A new ruling from the FCC could mean faster Internet speeds as a standard in the U.S., especially in rural areas that typically go underserved. A vote from the government agency on Thursday drastically raises the speeds needed for an Internet provider to define its service as broadband.
Following today’s decision, all broadband Internet in the U.S. must offer 25 megabits per second (Mbps) for downloads and 3Mbps for uploads. That’s a huge improvement from the previous definition of 4Mbps down and 1Mbps up.
A majority of about 80 percent of U.S. households already have broadband service that meets those standards, but 13.1 percent of the population’s Internet falls short of the new standards. Another 6.3 percent of American households pay for Internet that doesn’t even qualify as broadband under the old definition.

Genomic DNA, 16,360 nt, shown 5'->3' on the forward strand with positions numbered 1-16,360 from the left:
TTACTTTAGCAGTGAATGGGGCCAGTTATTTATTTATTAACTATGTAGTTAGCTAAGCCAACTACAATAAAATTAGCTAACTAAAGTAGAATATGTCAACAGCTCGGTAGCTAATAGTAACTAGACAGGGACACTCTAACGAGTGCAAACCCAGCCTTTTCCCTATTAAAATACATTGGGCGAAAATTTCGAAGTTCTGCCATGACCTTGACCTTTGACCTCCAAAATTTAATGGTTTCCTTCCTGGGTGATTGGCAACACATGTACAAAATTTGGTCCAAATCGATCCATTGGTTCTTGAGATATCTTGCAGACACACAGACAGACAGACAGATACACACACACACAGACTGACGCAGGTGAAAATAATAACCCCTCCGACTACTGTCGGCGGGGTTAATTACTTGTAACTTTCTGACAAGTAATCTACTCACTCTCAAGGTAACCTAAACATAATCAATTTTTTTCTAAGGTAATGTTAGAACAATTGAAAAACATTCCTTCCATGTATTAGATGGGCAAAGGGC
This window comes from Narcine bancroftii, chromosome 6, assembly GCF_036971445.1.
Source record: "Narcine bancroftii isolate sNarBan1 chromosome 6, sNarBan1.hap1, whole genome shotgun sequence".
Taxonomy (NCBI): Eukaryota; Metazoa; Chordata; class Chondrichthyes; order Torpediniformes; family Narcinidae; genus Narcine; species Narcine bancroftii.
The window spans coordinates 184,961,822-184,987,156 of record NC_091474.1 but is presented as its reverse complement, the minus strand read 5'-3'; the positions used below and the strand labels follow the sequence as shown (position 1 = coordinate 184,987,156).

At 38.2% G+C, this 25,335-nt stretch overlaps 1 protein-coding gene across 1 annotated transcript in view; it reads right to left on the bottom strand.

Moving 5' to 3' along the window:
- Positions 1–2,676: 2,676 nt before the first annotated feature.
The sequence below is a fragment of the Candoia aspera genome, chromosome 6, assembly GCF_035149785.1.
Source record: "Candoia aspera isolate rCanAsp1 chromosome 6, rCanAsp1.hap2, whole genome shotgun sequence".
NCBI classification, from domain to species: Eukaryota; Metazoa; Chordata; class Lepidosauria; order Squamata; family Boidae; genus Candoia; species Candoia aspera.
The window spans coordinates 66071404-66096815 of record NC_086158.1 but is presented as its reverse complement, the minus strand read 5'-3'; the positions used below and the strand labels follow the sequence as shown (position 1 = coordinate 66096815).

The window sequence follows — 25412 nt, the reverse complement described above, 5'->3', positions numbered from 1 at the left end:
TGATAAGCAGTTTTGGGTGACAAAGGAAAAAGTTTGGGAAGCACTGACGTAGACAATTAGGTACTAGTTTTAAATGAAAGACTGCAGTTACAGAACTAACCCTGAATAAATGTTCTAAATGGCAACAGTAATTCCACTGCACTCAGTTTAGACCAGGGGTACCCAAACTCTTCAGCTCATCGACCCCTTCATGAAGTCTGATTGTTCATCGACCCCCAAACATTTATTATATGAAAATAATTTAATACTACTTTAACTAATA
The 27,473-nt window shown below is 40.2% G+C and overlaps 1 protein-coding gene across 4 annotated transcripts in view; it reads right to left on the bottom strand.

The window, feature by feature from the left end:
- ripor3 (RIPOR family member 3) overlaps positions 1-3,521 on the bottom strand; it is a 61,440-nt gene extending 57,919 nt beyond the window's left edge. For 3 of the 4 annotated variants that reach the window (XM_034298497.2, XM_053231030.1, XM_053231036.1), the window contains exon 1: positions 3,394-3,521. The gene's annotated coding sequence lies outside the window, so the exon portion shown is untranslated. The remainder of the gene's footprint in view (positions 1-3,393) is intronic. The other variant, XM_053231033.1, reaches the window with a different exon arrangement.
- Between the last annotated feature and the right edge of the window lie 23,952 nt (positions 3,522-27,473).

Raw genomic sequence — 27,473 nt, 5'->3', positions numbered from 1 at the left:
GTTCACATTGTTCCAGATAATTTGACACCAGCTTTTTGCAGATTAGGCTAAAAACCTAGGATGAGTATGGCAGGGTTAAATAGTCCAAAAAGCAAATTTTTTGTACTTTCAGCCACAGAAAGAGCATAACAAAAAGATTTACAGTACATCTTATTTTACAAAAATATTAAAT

Of course, the FCC can’t force Internet providers to improve their speeds, but the new ruling could mean trouble for providers still offering DSL service, which uses phone lines to deliver a connection. It’s unclear if that means companies like AT&T and Verizon will decide to build out new cable and fiber networks in response, or simply continue offering DSL Internet in some regions without calling it broadband.